Are Local Tax Exemptions for Businesses a Blessing or a Curse?
The following op-ed was published previously in the Deseret News.
Most of us would love to pay less in taxes. And if asked whether you’d like a tax exemption, you’d likely say yes. But it’s typically not individuals who receive large tax exemptions. Instead governments bend over backwards to give them to businesses relocating or opening a new building in their community.
These tax exemptions are authorized by Utah law. Proponents argue that they incentivize businesses to come to or expand in Utah. In turn, businesses sometimes base their decision for where to locate or grow on what tax breaks different governments are willing to offer them, sometimes saving them millions of dollars in development costs.
But tax exemptions in local development areas or agencies hurt these communities more than elected officials often realize. The local school district takes the biggest hit since a majority of property taxes go to schools. Though school boards must vote to approve these local tax exemptions, they almost always do. And it’s also important to recognize that the exemptions reduce revenue for first responders and core government services.
Because school districts and first responders receive most of their funding through local property taxes, giving businesses millions in tax breaks concentrates the burden of funding these services on a narrower base.
When a business receives a tax break, the money not paid by the business must be made up another way. Existing taxpayers end up having to bear the burden of paying for government services provided to everybody, including the exempt businesses. According to one analysis, $45 billion in tax exemptions were given to businesses nationwide in 2015.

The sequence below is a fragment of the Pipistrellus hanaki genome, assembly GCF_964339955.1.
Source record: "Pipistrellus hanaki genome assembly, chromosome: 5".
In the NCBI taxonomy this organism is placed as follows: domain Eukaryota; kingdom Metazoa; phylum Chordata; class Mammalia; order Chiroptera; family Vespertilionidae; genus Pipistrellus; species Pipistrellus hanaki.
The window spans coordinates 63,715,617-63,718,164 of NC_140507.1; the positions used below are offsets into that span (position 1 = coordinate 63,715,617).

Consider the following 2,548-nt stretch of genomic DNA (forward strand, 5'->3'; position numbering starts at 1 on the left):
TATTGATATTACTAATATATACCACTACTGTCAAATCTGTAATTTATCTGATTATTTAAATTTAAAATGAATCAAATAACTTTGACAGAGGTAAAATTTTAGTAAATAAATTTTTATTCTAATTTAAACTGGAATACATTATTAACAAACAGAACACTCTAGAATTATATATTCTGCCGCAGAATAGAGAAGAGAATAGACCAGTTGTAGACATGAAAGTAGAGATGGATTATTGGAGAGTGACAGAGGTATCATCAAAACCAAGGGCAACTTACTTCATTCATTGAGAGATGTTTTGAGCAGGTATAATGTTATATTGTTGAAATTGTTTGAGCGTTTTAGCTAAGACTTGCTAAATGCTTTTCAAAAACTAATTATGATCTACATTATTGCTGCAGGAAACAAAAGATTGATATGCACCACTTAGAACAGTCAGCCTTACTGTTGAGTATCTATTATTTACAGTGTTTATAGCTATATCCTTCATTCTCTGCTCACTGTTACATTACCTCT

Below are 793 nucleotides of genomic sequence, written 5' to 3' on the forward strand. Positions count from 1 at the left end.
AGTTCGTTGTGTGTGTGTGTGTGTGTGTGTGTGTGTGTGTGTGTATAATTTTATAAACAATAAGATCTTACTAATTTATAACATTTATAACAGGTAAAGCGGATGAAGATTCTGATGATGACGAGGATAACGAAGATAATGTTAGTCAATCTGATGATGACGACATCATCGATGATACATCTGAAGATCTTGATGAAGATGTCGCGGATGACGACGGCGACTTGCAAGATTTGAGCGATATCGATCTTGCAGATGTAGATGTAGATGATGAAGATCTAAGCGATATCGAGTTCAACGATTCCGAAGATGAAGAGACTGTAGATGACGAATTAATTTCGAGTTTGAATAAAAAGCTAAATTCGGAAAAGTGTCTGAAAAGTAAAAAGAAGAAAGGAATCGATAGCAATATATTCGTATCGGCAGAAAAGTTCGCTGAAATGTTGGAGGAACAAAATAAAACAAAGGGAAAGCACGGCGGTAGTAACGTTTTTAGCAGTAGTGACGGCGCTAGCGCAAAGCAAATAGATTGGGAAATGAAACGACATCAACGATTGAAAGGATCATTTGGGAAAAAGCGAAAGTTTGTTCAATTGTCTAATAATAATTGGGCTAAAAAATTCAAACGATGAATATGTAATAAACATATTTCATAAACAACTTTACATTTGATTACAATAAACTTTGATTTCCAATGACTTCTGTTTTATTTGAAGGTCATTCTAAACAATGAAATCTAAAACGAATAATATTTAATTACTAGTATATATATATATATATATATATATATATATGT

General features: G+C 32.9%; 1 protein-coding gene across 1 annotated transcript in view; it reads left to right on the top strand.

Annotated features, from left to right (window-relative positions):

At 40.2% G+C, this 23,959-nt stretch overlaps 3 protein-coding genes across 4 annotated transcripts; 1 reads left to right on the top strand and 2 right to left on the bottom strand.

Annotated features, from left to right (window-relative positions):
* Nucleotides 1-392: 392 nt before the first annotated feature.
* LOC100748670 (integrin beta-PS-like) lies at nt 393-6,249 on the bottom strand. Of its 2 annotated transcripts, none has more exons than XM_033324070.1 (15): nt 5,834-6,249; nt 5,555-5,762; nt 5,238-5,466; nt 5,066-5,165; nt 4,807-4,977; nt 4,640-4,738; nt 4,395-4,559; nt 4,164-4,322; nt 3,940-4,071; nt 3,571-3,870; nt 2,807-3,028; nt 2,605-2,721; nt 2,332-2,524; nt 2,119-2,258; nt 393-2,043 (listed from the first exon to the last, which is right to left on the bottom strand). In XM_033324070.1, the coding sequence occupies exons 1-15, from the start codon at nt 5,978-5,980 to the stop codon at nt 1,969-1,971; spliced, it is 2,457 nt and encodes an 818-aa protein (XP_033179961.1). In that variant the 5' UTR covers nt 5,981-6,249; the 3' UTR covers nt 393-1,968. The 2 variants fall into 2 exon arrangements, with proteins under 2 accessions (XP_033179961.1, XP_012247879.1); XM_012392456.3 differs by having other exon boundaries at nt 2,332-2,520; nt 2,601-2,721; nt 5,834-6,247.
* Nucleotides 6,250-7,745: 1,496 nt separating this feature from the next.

This hits close to home: Facebook, a Fortune 500 business, is buying land to build a new data center in Eagle Mountain. The company has been provided 20 years of tax rebates, totaling $150 million.
With the new business comes the problem of new growth in the community. New growth means more burdens for schools and first responders. The new high school needed in Eagle Mountain will cost roughly $83 million dollars. Without the ability to spread this cost evenly among everybody in the community, the cost is increased on individual taxpayers who had no say in the matter—and who may even object to Facebook’s arrival.
There’s also the matter of transparency; many Utahns have no idea how and when elected officials are handing out tax exemptions to favored businesses. A new website being developed by Salt Lake County will help their residents by transparently listing all tax incentive proposals, past and present, $1.3 billion in all. Every county in Utah should be just as transparent regarding their economic development projects, especially since these decisions affect the tax base so greatly.
Beyond transparency, there’s the need for some reasonable reform. One idea is to allow such tax exemptions to continue, but to still require businesses to pay the portion of property tax that would be used for schools and first responders. All other exemptions would still apply, but these basic funding needs would be borne by a broader base for more tax fairness.
Another proposal would be to implement a limited progressive payment plan. This would mean shortening the length of a tax exemption to between five and 10 years—and the exemption would decrease each year.
While many favor tax exemptions, they should be provided fairly and broadly, rather than allowing elected officials to pick winners and losers. Divvying them out without considering all aspects—especially the narrowing of the tax base—hurts many while helping only a narrow few.
Nathan Collier is a research intern for Libertas Institute